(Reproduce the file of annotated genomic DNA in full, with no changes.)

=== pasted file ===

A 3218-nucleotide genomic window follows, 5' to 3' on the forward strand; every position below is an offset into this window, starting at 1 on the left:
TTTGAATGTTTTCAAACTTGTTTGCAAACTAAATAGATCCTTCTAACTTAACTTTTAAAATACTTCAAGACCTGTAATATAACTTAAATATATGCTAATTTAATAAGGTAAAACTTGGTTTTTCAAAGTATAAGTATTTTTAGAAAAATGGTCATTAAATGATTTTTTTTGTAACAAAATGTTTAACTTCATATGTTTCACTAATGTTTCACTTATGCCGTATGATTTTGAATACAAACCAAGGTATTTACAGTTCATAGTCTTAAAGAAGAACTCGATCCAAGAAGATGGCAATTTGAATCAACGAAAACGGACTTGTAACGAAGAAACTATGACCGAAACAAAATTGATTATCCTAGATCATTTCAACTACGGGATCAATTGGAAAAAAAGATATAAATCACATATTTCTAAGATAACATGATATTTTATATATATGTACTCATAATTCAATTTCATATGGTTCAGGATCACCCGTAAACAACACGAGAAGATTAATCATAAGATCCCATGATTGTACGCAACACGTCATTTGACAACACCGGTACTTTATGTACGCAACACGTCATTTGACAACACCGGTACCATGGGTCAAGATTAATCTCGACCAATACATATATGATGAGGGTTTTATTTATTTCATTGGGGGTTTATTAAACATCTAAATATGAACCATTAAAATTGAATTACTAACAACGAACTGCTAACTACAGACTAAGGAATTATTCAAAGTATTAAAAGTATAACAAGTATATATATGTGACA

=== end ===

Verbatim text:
A 3218-nucleotide genomic window follows, 5' to 3' on the forward strand; every position below is an offset into this window, starting at 1 on the left:
TTTGAATGTTTTCAAACTTGTTTGCAAACTAAATAGATCCTTCTAACTTAACTTTTAAAATACTTCAAGACCTGTAATATAACTTAAATATATGCTAATTTAATAAGGTAAAACTTGGTTTTTCAAAGTATAAGTATTTTTAGAAAAATGGTCATTAAATGATTTTTTTTGTAACAAAATGTTTAACTTCATATGTTTCACTAATGTTTCACTTATGCCGTATGATTTTGAATACAAACCAAGGTATTTACAGTTCATAGTCTTAAAGAAGAACTCGATCCAAGAAGATGGCAATTTGAATCAACGAAAACGGACTTGTAACGAAGAAACTATGACCGAAACAAAATTGATTATCCTAGATCATTTCAACTACGGGATCAATTGGAAAAAAAGATATAAATCACATATTTCTAAGATAACATGATATTTTATATATATGTACTCATAATTCAATTTCATATGGTTCAGGATCACCCGTAAACAACACGAGAAGATTAATCATAAGATCCCATGATTGTACGCAACACGTCATTTGACAACACCGGTACTTTATGTACGCAACACGTCATTTGACAACACCGGTACCATGGGTCAAGATTAATCTCGACCAATACATATATGATGAGGGTTTTATTTATTTCATTGGGGGTTTATTAAACATCTAAATATGAACCATTAAAATTGAATTACTAACAACGAACTGCTAACTACAGACTAAGGAATTATTCAAAGTATTAAAAGTATAACAAGTATATATATGTGACA